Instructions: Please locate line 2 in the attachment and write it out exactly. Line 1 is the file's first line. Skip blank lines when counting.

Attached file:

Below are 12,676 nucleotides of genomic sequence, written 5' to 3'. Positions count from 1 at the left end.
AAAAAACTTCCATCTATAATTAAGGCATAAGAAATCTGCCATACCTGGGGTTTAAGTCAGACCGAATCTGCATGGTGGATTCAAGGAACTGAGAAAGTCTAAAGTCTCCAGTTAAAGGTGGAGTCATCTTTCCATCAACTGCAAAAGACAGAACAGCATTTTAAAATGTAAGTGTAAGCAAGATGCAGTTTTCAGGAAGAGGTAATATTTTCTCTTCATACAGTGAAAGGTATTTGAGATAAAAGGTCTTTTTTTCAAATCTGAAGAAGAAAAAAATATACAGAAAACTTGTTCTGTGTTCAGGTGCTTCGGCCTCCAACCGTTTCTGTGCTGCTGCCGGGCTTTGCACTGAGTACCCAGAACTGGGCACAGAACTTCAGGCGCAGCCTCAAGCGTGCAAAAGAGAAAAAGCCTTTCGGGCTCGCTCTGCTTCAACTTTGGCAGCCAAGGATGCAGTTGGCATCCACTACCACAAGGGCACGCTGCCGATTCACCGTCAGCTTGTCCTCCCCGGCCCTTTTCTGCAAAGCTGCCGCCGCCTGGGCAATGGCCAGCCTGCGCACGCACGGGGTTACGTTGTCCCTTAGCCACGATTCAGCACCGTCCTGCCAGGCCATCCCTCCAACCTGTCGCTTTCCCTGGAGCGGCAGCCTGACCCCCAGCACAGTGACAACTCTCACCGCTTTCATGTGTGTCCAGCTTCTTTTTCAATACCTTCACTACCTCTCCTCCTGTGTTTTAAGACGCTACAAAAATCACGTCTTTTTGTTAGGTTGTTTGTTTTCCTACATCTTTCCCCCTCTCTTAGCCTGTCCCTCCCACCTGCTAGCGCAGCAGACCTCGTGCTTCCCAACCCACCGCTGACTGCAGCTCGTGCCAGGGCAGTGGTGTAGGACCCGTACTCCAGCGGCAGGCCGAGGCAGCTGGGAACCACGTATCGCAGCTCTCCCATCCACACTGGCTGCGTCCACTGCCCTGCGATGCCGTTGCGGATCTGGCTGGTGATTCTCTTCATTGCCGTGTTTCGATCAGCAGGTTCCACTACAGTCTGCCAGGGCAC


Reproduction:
AAAAAACTTCCATCTATAATTAAGGCATAAGAAATCTGCCATACCTGGGGTTTAAGTCAGACCGAATCTGCATGGTGGATTCAAGGAACTGAGAAAGTCTAAAGTCTCCAGTTAAAGGTGGAGTCATCTTTCCATCAACTGCAAAAGACAGAACAGCATTTTAAAATGTAAGTGTAAGCAAGATGCAGTTTTCAGGAAGAGGTAATATTTTCTCTTCATACAGTGAAAGGTATTTGAGATAAAAGGTCTTTTTTTCAAATCTGAAGAAGAAAAAAATATACAGAAAACTTGTTCTGTGTTCAGGTGCTTCGGCCTCCAACCGTTTCTGTGCTGCTGCCGGGCTTTGCACTGAGTACCCAGAACTGGGCACAGAACTTCAGGCGCAGCCTCAAGCGTGCAAAAGAGAAAAAGCCTTTCGGGCTCGCTCTGCTTCAACTTTGGCAGCCAAGGATGCAGTTGGCATCCACTACCACAAGGGCACGCTGCCGATTCACCGTCAGCTTGTCCTCCCCGGCCCTTTTCTGCAAAGCTGCCGCCGCCTGGGCAATGGCCAGCCTGCGCACGCACGGGGTTACGTTGTCCCTTAGCCACGATTCAGCACCGTCCTGCCAGGCCATCCCTCCAACCTGTCGCTTTCCCTGGAGCGGCAGCCTGACCCCCAGCACAGTGACAACTCTCACCGCTTTCATGTGTGTCCAGCTTCTTTTTCAATACCTTCACTACCTCTCCTCCTGTGTTTTAAGACGCTACAAAAATCACGTCTTTTTGTTAGGTTGTTTGTTTTCCTACATCTTTCCCCCTCTCTTAGCCTGTCCCTCCCACCTGCTAGCGCAGCAGACCTCGTGCTTCCCAACCCACCGCTGACTGCAGCTCGTGCCAGGGCAGTGGTGTAGGACCCGTACTCCAGCGGCAGGCCGAGGCAGCTGGGAACCACGTATCGCAGCTCTCCCATCCACACTGGCTGCGTCCACTGCCCTGCGATGCCGTTGCGGATCTGGCTGGTGATTCTCTTCATTGCCGTGTTTCGATCAGCAGGTTCCACTACAGTCTGCCAGGGCAC